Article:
aka Yes, That’s the Title of Ellen Degeneres’ Book
As both a reader and a writer, the question I’m most asked and want answered is, “Where do you get your ideas?” My inspiration comes from all over—movies, people, places, random thoughts…and eventually (hopefully!) those tiny bits of inspiration coalesce into a coherent story.
A Starting Point
In my mid-twenties, I moved to China to teach English for a year and a half, and I loved it. But it wasn’t easy. I didn’t speak a word of Mandarin when I arrived, knew not a soul, and spent my first months desperately lonely (and unexpectedly freezing). This was the inspiration for Olivia’s starting point in the book—she is in dire need of a friend, and because stories need conflict (and I looove conflict), I wanted to give her the last kind of friend she was looking for.
A Turning Point
Enter Jarek. The inspiration for Jarek came when watching the movie Argo. I kept wondering how Ben Affleck’s character could have a real life at home when he could never reveal who he truly was, when his job took him to places he couldn’t talk about, and he did things that “never happened.” I thought about how a guy who had so firmly embraced his solitude and his secrets would struggle with letting someone get close to him—and then I sent him to the most populous country in the world.
Point of View
Going the Distance is my first story told from two points of view, and I decided it was necessary to have both Olivia and Jarek’s perspectives given the weight of Jarek’s emotional arc. Over the course of the story, the guy who’s travelled the world but kept himself closed off from human connection goes on a very intense and essential internal journey, and without his POV it would be impossible to truly understand his experience.
This Point’s Debatable
All in all, Going the Distance was something of an experiment, kind of like an episode of Chopped. I opened the mystery basket and tried to figure out how to put these pieces together in a way that would make Ted Allen proud. I knew the world I was writing, knew first-hand the wide array of emotions one experiences when living abroad, but tragically, I don’t know what it’s like to meet a former interrogator and fall madly in love, so that part I made up.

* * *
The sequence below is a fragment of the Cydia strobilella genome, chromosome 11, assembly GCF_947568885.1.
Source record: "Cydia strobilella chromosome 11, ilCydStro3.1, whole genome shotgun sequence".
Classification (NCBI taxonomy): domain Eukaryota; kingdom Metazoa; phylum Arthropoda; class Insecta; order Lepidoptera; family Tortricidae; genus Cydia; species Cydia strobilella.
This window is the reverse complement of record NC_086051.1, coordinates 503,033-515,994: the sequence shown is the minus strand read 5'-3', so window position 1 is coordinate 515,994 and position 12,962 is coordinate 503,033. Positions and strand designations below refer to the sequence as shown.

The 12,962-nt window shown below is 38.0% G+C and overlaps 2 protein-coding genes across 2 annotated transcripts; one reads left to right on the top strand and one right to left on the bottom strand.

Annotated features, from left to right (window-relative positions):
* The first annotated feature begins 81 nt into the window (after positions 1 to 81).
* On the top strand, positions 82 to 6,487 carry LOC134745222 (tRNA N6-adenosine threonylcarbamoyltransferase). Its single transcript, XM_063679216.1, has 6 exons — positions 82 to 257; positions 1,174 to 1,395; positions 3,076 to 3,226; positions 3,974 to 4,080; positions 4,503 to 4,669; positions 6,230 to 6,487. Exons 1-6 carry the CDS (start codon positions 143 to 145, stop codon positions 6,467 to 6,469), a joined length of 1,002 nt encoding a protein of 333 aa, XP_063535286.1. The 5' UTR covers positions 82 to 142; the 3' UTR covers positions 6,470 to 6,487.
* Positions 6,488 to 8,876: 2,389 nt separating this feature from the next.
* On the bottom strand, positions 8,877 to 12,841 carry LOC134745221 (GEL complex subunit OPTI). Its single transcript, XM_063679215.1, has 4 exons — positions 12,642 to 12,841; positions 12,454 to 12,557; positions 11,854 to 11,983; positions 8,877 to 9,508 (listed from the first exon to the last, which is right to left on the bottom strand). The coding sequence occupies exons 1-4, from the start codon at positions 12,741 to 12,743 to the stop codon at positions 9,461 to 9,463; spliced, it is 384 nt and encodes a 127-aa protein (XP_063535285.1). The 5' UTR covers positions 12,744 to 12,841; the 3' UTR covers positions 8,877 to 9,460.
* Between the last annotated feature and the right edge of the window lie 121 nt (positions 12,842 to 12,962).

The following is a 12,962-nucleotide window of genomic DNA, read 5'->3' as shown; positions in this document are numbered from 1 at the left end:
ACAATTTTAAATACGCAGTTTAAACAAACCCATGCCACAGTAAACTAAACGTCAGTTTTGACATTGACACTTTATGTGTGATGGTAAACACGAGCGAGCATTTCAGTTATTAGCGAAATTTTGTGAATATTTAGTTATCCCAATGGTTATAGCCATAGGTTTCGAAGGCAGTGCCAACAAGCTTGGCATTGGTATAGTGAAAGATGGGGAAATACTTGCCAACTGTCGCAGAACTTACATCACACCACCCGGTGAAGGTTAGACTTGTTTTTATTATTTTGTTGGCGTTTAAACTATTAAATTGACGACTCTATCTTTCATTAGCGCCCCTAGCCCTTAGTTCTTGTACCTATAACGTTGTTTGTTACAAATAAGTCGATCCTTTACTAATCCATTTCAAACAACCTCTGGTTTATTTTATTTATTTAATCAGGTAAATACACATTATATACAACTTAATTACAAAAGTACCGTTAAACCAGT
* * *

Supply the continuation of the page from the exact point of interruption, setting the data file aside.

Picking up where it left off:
Told You I Had One
And that’s my rambling explanation of how this book came to be. It’s something I knew, something I didn’t know, and something I wanted to know. And now you know. Thanks for reading!
Olivia Clarke’s fall from pretty, perfect, and popular happened in an instant. With her life in tatters, she impulsively accepts a teaching job in the small city of Lazhou, China. Three months in, she’s ready to admit she made a huge mistake. She doesn’t speak Mandarin, the teachers at her school refuse to include her in anything, and she spends her nights watching counterfeit DVDs in her twin bed. Alone.
Jarek McLean is a loner. He’s not looking for friends, and he’s definitely not looking for love. The former army interrogator now works as a carpenter for a small construction company rebuilding a travel office in Lazhou. When he meets Olivia he knows immediately she’s too wholesome to be his type, but when he discovers the pretty kindergarten teacher is hiding a secret, his inquisitive side rears its nosy head and demands answers.
Olivia isn’t interested in a one-sided interrogation, and makes her position clear: if Jarek wants to ask questions, he’ll have to answer some, too. Jarek’s never let anyone in—not into his apartment, not into his life, certainly not into his heart. But the closer he gets to Olivia, the more he falls for her, and suddenly the man who doesn’t do relationships finds himself in a most unexpected one. When he reluctantly admits that this could be love, he’s faced with the most terrifying question of all: What the hell does he do now?
Giveaway: Two winners will receive an e-book copy of Going the Distance. Comment to enter. Contest ends February 5 at 11:59PM EST.
Author Bio: Julianna Keyes is a Canadian writer who has lived on both coasts and several places in between. She’s been skydiving, bungee jumping and white water rafting, but nothing thrills—or terrifies—her as much as the blank page. She writes sizzling stories with strong characters, plenty of conflict, and lots of making up.
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